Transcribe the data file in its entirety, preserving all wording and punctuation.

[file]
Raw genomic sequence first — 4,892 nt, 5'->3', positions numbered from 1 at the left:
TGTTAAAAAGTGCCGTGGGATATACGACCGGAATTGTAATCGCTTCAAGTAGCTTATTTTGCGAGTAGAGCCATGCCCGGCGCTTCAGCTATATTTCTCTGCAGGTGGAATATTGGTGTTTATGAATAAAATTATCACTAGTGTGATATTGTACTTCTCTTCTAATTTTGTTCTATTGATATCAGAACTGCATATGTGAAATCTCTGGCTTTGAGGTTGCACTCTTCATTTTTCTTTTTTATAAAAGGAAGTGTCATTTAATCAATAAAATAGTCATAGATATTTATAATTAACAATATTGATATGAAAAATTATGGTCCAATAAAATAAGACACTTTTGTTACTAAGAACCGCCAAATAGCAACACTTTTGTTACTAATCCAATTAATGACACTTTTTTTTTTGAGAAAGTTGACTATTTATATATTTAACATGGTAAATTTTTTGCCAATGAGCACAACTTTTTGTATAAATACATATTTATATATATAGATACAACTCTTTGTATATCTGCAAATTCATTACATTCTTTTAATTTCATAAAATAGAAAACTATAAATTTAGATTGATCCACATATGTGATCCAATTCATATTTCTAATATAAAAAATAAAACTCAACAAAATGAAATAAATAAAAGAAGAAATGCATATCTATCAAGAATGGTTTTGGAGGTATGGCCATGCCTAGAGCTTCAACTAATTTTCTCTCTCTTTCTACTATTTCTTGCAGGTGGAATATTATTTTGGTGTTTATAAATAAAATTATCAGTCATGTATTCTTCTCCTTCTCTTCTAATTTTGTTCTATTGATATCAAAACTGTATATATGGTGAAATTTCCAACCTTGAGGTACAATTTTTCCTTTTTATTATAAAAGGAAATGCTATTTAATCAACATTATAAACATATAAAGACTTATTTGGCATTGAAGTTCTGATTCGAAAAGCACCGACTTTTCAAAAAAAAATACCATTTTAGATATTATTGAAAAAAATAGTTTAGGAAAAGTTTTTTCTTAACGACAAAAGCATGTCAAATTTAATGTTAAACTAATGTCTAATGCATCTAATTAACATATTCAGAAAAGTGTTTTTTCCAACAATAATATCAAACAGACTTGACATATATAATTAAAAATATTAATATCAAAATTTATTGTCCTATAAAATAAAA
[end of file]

Raw genomic sequence first — 4,892 nt, 5'->3', positions numbered from 1 at the left:
TGTTAAAAAGTGCCGTGGGATATACGACCGGAATTGTAATCGCTTCAAGTAGCTTATTTTGCGAGTAGAGCCATGCCCGGCGCTTCAGCTATATTTCTCTGCAGGTGGAATATTGGTGTTTATGAATAAAATTATCACTAGTGTGATATTGTACTTCTCTTCTAATTTTGTTCTATTGATATCAGAACTGCATATGTGAAATCTCTGGCTTTGAGGTTGCACTCTTCATTTTTCTTTTTTATAAAAGGAAGTGTCATTTAATCAATAAAATAGTCATAGATATTTATAATTAACAATATTGATATGAAAAATTATGGTCCAATAAAATAAGACACTTTTGTTACTAAGAACCGCCAAATAGCAACACTTTTGTTACTAATCCAATTAATGACACTTTTTTTTTTGAGAAAGTTGACTATTTATATATTTAACATGGTAAATTTTTTGCCAATGAGCACAACTTTTTGTATAAATACATATTTATATATATAGATACAACTCTTTGTATATCTGCAAATTCATTACATTCTTTTAATTTCATAAAATAGAAAACTATAAATTTAGATTGATCCACATATGTGATCCAATTCATATTTCTAATATAAAAAATAAAACTCAACAAAATGAAATAAATAAAAGAAGAAATGCATATCTATCAAGAATGGTTTTGGAGGTATGGCCATGCCTAGAGCTTCAACTAATTTTCTCTCTCTTTCTACTATTTCTTGCAGGTGGAATATTATTTTGGTGTTTATAAATAAAATTATCAGTCATGTATTCTTCTCCTTCTCTTCTAATTTTGTTCTATTGATATCAAAACTGTATATATGGTGAAATTTCCAACCTTGAGGTACAATTTTTCCTTTTTATTATAAAAGGAAATGCTATTTAATCAACATTATAAACATATAAAGACTTATTTGGCATTGAAGTTCTGATTCGAAAAGCACCGACTTTTCAAAAAAAAATACCATTTTAGATATTATTGAAAAAAATAGTTTAGGAAAAGTTTTTTCTTAACGACAAAAGCATGTCAAATTTAATGTTAAACTAATGTCTAATGCATCTAATTAACATATTCAGAAAAGTGTTTTTTCCAACAATAATATCAAACAGACTTGACATATATAATTAAAAATATTAATATCAAAATTTATTGTCCTATAAAATAAAA